Storytelling

Understanding Conflict & Tension

In 2014, I wrote a primer on the basics of conflict, with a few notes on tension thrown in. Whereas conflict is easy to spot and a central topic of most writing advice, tension is subtle and rarely defined even when it is mentioned. Given this, it’s unsurprising that I considered conflict the primary driver of stories and tension a subtle manifestation of it.

As my understanding grew, conflict and tension traded places. I now consider tension to be the primary driver of a story and conflict an essential method of bringing tension to the forefront. Given that, an update to this primer has been long overdue. While I don’t want to leave outdated information sitting around, you can read the 2014 version via PDF.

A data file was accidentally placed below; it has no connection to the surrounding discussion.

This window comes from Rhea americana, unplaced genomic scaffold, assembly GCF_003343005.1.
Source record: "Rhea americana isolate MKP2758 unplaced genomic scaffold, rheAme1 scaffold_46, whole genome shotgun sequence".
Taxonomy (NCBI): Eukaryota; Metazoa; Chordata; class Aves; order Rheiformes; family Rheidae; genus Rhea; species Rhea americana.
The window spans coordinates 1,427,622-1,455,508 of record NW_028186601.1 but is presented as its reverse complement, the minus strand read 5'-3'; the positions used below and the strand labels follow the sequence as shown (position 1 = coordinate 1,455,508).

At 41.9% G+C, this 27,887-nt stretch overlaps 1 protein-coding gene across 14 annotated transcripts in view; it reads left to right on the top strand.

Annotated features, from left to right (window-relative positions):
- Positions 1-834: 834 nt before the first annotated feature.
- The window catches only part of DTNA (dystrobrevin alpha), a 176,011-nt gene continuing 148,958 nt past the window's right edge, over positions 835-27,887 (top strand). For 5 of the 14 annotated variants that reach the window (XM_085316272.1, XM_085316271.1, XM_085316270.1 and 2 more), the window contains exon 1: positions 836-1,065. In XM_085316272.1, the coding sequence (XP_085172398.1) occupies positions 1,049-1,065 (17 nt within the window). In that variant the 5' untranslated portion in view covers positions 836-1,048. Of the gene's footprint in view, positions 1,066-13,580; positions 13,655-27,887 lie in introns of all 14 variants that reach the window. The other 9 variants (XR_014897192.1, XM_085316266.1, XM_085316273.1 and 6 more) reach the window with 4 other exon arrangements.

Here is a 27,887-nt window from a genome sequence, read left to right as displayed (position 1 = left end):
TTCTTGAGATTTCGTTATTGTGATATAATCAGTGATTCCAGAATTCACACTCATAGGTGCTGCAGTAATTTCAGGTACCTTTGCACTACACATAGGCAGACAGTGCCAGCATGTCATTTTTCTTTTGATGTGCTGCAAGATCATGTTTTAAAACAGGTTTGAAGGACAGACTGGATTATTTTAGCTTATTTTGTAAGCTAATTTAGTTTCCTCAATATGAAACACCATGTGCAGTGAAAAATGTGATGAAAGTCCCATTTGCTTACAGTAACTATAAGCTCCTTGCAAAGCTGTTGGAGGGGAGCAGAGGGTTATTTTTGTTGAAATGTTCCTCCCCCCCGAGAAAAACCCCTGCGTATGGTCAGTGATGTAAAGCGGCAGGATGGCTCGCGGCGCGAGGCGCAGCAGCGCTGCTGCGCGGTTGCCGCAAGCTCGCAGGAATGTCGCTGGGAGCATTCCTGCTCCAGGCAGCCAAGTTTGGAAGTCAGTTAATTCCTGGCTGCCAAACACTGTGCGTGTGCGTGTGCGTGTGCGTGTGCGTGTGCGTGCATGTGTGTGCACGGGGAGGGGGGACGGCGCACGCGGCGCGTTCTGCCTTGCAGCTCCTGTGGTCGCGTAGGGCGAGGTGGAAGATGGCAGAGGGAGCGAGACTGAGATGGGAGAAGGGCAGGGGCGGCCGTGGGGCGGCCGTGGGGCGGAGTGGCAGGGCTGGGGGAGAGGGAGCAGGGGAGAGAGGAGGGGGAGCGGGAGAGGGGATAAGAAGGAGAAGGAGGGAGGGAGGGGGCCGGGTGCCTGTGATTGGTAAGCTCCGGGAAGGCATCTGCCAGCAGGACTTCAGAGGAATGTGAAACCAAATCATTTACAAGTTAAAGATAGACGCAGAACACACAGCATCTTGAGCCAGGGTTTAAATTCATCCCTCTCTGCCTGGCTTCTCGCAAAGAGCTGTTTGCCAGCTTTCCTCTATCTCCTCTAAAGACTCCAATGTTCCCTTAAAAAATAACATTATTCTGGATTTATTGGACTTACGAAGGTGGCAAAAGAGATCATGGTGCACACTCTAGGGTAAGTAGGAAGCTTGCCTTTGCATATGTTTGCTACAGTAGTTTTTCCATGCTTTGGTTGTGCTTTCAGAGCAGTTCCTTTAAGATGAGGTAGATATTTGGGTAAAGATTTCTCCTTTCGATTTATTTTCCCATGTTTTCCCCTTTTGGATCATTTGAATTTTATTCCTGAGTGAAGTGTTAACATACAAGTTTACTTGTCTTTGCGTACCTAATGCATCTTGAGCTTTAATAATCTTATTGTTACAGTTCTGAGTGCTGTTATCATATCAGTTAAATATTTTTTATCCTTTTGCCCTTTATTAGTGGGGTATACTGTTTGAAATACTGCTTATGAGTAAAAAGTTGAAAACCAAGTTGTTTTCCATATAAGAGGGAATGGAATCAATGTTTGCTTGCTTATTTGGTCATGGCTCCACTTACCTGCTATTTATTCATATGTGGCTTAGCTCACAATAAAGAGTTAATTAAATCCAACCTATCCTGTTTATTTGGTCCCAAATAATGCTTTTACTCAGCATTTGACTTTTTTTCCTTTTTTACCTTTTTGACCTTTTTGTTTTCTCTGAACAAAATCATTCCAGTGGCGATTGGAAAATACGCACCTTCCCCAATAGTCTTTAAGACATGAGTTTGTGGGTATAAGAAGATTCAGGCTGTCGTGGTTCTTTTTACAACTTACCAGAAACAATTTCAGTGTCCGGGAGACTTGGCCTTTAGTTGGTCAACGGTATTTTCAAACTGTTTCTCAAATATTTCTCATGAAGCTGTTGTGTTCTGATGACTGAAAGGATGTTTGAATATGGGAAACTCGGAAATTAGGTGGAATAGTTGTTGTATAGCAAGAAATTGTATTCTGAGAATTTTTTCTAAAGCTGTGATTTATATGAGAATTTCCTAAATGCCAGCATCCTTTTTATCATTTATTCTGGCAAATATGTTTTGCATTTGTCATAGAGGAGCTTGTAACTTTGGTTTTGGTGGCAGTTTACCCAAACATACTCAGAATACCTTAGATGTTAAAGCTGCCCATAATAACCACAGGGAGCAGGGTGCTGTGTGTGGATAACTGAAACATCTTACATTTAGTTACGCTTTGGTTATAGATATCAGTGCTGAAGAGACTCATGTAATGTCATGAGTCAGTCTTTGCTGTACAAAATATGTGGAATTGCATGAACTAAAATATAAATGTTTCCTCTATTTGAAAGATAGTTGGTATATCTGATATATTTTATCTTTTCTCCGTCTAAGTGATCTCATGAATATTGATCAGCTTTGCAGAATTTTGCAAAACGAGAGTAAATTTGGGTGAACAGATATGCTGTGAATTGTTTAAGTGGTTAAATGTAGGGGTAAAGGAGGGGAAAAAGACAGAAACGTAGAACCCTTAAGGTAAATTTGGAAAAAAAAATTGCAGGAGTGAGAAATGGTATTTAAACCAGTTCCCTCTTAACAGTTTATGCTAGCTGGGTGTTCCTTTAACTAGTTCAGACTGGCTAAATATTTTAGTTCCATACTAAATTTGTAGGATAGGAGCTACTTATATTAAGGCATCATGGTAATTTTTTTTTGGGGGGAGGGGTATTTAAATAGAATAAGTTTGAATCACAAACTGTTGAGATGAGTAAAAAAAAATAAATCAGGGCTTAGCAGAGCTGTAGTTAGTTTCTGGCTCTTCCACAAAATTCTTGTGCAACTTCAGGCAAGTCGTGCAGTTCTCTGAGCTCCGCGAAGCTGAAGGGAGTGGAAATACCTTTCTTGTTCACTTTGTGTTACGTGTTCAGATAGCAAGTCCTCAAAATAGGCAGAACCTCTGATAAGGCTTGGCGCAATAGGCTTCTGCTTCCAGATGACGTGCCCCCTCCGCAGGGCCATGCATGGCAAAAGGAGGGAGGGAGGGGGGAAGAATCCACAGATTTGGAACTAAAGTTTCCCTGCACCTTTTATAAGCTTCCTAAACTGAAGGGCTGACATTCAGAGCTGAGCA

Without Tension, There Is No Story

In my early blogging years, I spent lots of time contemplating the difference between describing random events and telling a story. When you don’t know anything about stories, it’s easy to think that any retelling of real or fictional events qualifies as one. But people subconsciously gravitate toward a specific structure for the events they retell, one that makes the retelling more entertaining and meaningful. When that structure is gone altogether, events don’t feel like a story; they feel utterly pointless.

I now know what defines a story is tension: a feeling of worry or suspense. When humans experience tension, they focus on its source, drawing them into the story. When tension is high, we call a story “gripping,” but even low levels of tension have a substantial impact.